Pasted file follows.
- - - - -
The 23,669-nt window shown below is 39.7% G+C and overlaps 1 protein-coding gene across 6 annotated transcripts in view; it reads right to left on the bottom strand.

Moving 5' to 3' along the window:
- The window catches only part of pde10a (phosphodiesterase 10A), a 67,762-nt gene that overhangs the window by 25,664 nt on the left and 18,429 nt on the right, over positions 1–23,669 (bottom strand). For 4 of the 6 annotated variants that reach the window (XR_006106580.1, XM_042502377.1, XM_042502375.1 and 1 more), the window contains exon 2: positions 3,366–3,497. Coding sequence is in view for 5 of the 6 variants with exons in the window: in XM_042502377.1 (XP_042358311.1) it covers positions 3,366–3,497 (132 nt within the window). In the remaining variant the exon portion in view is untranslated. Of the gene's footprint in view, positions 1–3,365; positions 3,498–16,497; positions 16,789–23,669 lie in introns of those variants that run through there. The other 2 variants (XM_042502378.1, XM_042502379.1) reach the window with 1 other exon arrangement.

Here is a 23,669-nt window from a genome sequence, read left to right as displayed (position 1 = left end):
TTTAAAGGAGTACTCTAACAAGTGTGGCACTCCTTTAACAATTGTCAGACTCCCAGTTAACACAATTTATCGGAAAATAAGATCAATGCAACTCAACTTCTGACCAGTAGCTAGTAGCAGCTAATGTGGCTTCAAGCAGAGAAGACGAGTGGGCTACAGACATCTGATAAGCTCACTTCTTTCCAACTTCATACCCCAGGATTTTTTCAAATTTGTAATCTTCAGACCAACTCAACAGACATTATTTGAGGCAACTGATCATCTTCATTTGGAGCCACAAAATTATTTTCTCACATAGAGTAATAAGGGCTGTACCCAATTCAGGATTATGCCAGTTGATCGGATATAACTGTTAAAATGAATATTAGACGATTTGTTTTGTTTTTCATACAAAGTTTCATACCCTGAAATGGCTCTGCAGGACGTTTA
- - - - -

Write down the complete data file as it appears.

The 23,669-nt window shown below is 39.7% G+C and overlaps 1 protein-coding gene across 6 annotated transcripts in view; it reads right to left on the bottom strand.

Moving 5' to 3' along the window:
- The window catches only part of pde10a (phosphodiesterase 10A), a 67,762-nt gene that overhangs the window by 25,664 nt on the left and 18,429 nt on the right, over positions 1–23,669 (bottom strand). For 4 of the 6 annotated variants that reach the window (XR_006106580.1, XM_042502377.1, XM_042502375.1 and 1 more), the window contains exon 2: positions 3,366–3,497. Coding sequence is in view for 5 of the 6 variants with exons in the window: in XM_042502377.1 (XP_042358311.1) it covers positions 3,366–3,497 (132 nt within the window). In the remaining variant the exon portion in view is untranslated. Of the gene's footprint in view, positions 1–3,365; positions 3,498–16,497; positions 16,789–23,669 lie in introns of those variants that run through there. The other 2 variants (XM_042502378.1, XM_042502379.1) reach the window with 1 other exon arrangement.

Here is a 23,669-nt window from a genome sequence, read left to right as displayed (position 1 = left end):
TTTAAAGGAGTACTCTAACAAGTGTGGCACTCCTTTAACAATTGTCAGACTCCCAGTTAACACAATTTATCGGAAAATAAGATCAATGCAACTCAACTTCTGACCAGTAGCTAGTAGCAGCTAATGTGGCTTCAAGCAGAGAAGACGAGTGGGCTACAGACATCTGATAAGCTCACTTCTTTCCAACTTCATACCCCAGGATTTTTTCAAATTTGTAATCTTCAGACCAACTCAACAGACATTATTTGAGGCAACTGATCATCTTCATTTGGAGCCACAAAATTATTTTCTCACATAGAGTAATAAGGGCTGTACCCAATTCAGGATTATGCCAGTTGATCGGATATAACTGTTAAAATGAATATTAGACGATTTGTTTTGTTTTTCATACAAAGTTTCATACCCTGAAATGGCTCTGCAGGACGTTTA